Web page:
Pastor’s Corner

I can’t believe we have been in ministry together going on five years this October 2020. My time here at St. John’s United Church of Christ has been meaningful and rewarding. As we look towards five years in ministry together, it is necessary for us to prepare for my sabbatical. My sabbatical leave was negotiated at the time of my call to St. John’s United Church of Christ back in August of 2015 and voted on by the congregation as part of my call agreement at the congregational meeting following my candidating sermon. According to the call agreement, there is an opportunity for me to take sabbatical leave after every five years of full-time ministry at St. John’s United Church of Christ.

At the council meeting held on Tuesday, February 25, 2020, the council voted and approved a sabbatical to be taken from June 1, 2021 to August 31, 2021. The following information was adapted from a resource from the United Church of Christ. The document is entitled “A Sure Foundation” and was produced by Ministerial Excellence, Support & Authorization (MESA) Ministry Team, 2018 United Church of Christ.

Sabbaticals are times of refreshment, nourishment, and refocusing ministry for both a minister and a congregation. Diligent planning and clear communication can maximize the benefits of sabbaticals, all towards the goal of faithful ministry that changes lives. During the year when the sabbatical is taken, the pastor still receives their full allotment of vacation and continuing education time. The pastor and council may negotiate whether any of that vacation time and continuing education time can be added to the sabbatical time in order to extend its length.

A sabbatical encourages longer pastorates. Congregations have difficulty realizing long-term goals without having long-term pastorates. Providing a sabbatical leave is one proven strategy for encouraging longer service to congregations and other ministry settings.

Refocuses ministry. A pastor needs an astounding array of skills to be effective in the congregation, especially as local church ministry changes rapidly. A sabbatical offers an opportunity for ministers to learn from others, sharpen their skills, and return to the congregation with new ideas and a new vitality for leadership.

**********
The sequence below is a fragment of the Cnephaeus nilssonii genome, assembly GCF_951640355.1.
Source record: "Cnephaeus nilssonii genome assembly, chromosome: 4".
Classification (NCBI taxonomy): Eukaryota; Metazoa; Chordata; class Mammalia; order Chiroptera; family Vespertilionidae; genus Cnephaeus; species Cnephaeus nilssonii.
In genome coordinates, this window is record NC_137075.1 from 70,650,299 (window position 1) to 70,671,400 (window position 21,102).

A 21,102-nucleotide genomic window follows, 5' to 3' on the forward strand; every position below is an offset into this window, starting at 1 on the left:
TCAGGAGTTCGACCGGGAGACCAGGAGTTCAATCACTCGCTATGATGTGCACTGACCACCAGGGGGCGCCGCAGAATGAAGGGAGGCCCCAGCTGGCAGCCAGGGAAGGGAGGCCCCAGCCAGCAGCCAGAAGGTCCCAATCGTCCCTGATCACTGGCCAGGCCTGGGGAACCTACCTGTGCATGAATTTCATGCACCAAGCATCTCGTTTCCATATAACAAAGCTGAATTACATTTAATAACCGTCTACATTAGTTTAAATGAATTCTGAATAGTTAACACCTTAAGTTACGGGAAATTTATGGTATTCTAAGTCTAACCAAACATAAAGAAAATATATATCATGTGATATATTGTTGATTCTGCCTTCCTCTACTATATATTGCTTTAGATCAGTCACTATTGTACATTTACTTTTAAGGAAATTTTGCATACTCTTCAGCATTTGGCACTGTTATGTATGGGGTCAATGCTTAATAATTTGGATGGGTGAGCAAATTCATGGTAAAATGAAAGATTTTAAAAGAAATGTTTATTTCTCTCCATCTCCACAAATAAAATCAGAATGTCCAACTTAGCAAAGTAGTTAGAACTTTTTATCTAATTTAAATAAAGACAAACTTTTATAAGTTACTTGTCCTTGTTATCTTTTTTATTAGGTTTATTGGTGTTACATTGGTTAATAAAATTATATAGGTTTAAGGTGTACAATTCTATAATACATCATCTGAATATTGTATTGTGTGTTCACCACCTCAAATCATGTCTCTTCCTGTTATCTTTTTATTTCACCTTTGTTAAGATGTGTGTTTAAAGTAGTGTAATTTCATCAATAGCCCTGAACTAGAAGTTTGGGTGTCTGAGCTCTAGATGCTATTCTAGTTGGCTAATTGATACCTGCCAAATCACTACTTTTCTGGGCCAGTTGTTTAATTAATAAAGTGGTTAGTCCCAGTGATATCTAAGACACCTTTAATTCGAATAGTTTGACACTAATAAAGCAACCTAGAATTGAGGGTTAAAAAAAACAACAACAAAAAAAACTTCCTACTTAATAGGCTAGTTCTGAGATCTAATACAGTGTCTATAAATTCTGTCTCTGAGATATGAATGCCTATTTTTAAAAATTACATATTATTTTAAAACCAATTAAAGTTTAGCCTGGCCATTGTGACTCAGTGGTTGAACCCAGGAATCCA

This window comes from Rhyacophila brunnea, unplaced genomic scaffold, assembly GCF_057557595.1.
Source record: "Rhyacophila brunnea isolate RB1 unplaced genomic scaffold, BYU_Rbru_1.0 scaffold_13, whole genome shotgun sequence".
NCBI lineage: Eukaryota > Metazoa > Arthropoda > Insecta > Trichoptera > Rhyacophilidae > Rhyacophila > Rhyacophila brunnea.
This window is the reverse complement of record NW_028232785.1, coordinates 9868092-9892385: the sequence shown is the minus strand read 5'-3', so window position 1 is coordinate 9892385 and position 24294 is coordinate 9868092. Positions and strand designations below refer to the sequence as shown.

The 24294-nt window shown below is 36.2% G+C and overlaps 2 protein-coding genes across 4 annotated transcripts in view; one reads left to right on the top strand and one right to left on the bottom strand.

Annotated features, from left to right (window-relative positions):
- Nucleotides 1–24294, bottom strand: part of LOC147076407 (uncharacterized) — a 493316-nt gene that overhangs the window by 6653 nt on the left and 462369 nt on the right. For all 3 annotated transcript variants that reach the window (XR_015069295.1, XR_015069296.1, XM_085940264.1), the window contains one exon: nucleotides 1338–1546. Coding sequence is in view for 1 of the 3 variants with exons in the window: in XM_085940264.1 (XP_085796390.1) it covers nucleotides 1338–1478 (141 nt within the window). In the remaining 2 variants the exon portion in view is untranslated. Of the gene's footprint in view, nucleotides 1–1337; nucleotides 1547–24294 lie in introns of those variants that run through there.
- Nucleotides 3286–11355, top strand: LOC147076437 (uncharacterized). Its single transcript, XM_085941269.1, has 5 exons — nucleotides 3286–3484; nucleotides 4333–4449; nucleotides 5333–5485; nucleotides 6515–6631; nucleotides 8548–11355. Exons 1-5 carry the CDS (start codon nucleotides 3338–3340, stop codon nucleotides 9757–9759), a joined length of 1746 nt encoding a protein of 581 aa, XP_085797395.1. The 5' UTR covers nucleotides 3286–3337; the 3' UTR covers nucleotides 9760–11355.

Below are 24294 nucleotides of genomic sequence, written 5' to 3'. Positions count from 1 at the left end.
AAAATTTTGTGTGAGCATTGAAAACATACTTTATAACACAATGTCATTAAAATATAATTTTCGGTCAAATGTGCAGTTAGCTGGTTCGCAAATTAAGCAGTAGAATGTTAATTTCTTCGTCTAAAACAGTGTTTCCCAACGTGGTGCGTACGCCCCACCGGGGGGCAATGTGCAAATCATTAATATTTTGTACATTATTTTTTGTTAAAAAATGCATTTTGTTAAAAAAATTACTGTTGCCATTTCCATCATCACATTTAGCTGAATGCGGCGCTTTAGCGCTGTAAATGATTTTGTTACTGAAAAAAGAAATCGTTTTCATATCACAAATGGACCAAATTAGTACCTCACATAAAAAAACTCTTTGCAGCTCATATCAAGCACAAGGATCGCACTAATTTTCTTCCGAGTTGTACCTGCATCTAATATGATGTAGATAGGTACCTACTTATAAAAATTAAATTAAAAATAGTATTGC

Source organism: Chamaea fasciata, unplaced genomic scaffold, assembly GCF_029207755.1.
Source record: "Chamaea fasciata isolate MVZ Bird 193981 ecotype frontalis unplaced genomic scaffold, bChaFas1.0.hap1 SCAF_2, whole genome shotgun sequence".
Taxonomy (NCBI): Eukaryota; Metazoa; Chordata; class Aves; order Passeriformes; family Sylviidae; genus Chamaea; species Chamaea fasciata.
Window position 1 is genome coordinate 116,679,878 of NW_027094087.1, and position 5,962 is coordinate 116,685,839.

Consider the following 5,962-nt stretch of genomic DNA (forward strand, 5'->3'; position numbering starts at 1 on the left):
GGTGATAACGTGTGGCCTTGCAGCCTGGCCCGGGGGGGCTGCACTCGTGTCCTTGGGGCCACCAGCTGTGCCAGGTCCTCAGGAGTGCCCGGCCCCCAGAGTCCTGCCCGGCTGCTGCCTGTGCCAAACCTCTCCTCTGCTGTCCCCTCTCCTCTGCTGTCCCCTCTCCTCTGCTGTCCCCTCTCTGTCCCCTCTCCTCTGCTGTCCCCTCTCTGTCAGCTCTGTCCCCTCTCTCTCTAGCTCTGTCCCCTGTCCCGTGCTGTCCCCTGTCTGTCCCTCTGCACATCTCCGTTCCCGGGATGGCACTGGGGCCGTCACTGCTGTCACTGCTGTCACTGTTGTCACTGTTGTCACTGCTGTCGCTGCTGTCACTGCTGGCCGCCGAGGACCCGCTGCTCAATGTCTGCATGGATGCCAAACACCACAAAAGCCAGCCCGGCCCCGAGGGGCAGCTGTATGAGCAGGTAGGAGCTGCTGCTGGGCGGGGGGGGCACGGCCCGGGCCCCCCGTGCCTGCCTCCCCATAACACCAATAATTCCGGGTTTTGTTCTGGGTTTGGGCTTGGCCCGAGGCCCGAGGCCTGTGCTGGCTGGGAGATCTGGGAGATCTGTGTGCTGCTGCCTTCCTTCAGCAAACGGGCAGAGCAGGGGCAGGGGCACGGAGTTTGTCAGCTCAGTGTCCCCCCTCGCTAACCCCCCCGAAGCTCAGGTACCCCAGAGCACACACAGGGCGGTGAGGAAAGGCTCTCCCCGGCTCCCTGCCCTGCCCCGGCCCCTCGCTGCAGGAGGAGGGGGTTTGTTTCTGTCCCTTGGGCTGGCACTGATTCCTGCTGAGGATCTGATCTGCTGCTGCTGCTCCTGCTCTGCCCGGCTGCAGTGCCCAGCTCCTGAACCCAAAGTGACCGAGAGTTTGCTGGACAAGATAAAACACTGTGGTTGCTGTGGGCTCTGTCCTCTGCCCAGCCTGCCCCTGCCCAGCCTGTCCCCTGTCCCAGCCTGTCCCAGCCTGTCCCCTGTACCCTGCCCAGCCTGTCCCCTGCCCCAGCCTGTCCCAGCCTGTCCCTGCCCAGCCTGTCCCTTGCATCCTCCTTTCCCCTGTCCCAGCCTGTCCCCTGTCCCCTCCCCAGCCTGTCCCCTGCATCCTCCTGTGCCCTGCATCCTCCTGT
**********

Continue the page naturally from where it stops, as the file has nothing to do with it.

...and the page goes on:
Contributes to a pastor’s spiritual growth. Being intentional about personal spiritual growth is difficult when a minister is constantly involved in the spiritual lives of others. If a pastor is to provide dynamic leadership, ongoing spiritual nurture, and rich preaching and worship leadership, they will need extended time for spiritual development.

Prevents burnout. People in “helping professions” can burn out, in part because of that constant, intimate involvement with the emotional burdens of others. Burned-out pastors, over time, will demonstrate its key characteristics: exhaustion, cynicism, disillusionment, depression, and self-depreciation. A regular schedule of sabbaticals can help to prevent burnout to the good of both the minister and the congregation.

Establish new patterns for work and self-care. Pastors are constantly encouraged to overextend in a vocation that is never “done,” yet when pastors overextend, they undermine one of their most important gifts in ministry: vitality. A sabbatical provides time for clergy to take a break from the pressure to overextend and to establish new work habits and self-care routines.

Promotes congregational self-sufficiency. Congregations that become overly dependent on their pastors lose the opportunity to exercise their own gifts and leadership. Effective congregations practice a good balance between the pastor and the congregation in leadership. Granting a sabbatical leave is a great opportunity for stretch and experiment with their God-given gifts in the church’s life. When a minister returns from sabbatical leave, the congregation will also have a much better understanding of how the whole church can participate in meeting the needs of the congregation.

Sabbaticals take a variety of forms. Many include educational development, such as a language study, intercultural immersion, or advanced coursework on a particular topic. Travel is often a valuable part of the sabbatical experience; ministers may take a pilgrimage to new places to experience the culture and religious practices.

A sabbatical is an opportunity for the congregation, which benefits from a season of rest and reflection and reconnection with God’s call for the church’s ministry. During the pastor’s sabbatical leave, the congregation naturally becomes more aware of its patterns of care for one another, its program cycles, and its worship life. A sabbatical is not an opportunity to change those things unilaterally in the pastor’s absence, or to make decisions that the pastor and congregation have been unwilling or unable to do together. Significant decisions or changes should not be made during the sabbatical.

Who Takes Care of Things When Pastor Todd is on Sabbatical?
During Pastor Todd’s sabbatical, there will be a temporary pastor called by the church council to take over the duties of the pastoral role. Lay leaders will be responsible for certain tasks or roles during the sabbatical leave as well. These tasks may include visitation, worship leadership, and attending to other congregational needs.

A special town hall conversation has been scheduled for Sunday March 22, 2020 following worship to answer any questions you might have regarding the scheduled sabbatical.


Pastor Todd

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